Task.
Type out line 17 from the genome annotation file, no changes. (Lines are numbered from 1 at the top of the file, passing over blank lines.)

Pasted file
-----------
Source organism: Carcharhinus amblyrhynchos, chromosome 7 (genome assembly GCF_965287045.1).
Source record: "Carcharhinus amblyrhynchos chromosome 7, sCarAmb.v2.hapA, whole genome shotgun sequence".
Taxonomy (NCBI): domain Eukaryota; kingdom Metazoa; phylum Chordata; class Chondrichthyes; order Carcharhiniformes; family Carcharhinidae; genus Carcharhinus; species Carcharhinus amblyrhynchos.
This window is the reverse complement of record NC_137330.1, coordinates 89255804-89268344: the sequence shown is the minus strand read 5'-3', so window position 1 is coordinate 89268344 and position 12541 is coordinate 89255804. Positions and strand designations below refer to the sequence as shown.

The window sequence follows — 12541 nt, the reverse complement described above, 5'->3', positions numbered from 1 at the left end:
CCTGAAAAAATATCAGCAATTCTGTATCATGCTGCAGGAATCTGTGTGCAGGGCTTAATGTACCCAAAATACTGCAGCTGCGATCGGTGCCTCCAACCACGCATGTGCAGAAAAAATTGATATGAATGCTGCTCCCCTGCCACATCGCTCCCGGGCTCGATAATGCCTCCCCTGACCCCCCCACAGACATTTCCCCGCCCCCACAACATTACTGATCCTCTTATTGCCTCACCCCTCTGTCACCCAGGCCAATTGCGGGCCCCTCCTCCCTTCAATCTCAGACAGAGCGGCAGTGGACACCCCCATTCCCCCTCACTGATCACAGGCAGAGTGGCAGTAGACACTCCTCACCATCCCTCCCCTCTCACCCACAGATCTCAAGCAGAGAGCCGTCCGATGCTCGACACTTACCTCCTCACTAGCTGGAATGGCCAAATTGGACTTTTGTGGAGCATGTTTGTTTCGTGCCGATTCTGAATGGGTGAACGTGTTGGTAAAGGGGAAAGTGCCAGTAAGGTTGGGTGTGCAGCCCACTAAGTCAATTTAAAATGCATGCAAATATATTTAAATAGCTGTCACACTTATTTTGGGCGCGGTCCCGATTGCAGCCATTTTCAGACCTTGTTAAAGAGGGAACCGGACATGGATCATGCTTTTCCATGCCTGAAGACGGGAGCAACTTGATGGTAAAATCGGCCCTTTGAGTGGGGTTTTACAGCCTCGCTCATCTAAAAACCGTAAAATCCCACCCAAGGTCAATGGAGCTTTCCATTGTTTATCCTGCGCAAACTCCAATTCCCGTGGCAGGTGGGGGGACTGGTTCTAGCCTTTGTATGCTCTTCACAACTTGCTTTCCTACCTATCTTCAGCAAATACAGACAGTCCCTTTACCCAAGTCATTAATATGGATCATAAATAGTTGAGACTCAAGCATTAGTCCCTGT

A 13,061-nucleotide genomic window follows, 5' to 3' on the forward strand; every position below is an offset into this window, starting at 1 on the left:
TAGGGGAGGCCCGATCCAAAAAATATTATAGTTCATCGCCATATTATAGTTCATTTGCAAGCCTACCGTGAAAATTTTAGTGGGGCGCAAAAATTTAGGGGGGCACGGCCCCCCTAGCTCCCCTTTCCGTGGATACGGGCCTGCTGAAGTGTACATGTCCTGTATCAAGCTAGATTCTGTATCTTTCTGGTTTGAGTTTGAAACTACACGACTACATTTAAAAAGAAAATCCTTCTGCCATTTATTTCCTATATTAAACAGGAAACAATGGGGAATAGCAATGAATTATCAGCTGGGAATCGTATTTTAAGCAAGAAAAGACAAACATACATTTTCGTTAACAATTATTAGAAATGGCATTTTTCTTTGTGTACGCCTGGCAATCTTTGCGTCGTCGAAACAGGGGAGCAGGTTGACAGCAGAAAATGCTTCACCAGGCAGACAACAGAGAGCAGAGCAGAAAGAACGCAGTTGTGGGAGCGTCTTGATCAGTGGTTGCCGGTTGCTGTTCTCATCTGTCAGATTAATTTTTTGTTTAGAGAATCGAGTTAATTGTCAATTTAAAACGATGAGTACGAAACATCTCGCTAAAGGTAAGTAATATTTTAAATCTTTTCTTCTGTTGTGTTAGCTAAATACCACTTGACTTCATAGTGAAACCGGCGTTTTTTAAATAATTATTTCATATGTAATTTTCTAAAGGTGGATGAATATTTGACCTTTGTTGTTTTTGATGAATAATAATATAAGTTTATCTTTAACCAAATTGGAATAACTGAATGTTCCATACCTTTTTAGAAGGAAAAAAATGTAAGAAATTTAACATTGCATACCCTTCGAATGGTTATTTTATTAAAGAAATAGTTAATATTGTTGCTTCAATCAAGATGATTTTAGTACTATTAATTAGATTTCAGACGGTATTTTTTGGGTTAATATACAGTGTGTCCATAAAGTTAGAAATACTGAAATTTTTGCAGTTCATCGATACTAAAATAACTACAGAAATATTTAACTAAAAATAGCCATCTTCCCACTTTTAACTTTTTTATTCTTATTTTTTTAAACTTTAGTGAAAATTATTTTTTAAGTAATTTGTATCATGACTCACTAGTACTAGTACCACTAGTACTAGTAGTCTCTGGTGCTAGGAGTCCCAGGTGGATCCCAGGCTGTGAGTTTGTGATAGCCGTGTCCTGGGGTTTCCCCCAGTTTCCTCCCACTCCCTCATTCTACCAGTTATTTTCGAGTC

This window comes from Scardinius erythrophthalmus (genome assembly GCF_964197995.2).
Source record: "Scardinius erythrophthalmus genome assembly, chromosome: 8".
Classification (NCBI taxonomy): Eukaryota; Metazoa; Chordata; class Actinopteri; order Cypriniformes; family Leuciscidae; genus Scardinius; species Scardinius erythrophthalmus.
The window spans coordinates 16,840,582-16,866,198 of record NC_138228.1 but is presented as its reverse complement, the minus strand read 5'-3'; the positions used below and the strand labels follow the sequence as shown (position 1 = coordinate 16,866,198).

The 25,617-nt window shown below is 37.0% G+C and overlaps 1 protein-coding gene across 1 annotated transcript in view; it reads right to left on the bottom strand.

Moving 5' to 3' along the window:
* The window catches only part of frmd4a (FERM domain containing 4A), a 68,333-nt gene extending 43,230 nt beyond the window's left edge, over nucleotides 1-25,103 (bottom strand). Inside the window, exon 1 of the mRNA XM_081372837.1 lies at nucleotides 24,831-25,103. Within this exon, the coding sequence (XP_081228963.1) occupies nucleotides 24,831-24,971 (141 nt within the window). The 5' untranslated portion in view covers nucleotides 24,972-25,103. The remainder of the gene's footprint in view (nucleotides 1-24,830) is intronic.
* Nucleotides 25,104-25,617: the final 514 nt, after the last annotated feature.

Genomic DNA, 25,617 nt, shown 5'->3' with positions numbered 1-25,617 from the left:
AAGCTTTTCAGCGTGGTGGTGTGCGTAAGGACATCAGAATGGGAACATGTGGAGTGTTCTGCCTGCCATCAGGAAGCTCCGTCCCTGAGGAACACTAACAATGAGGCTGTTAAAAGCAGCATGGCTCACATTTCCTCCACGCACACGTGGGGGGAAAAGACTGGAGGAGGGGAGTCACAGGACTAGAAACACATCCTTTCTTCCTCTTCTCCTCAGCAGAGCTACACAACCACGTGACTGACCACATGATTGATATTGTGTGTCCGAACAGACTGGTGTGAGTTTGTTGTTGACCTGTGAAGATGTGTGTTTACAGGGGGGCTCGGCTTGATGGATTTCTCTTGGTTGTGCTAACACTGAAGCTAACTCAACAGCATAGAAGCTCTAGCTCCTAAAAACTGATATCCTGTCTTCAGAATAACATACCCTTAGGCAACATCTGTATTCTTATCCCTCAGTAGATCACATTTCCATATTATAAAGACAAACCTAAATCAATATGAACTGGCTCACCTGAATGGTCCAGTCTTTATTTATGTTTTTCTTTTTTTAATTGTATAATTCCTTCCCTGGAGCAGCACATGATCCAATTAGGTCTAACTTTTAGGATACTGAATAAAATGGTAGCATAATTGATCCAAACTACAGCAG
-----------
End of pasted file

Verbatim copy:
Genomic DNA, 25,617 nt, shown 5'->3' with positions numbered 1-25,617 from the left: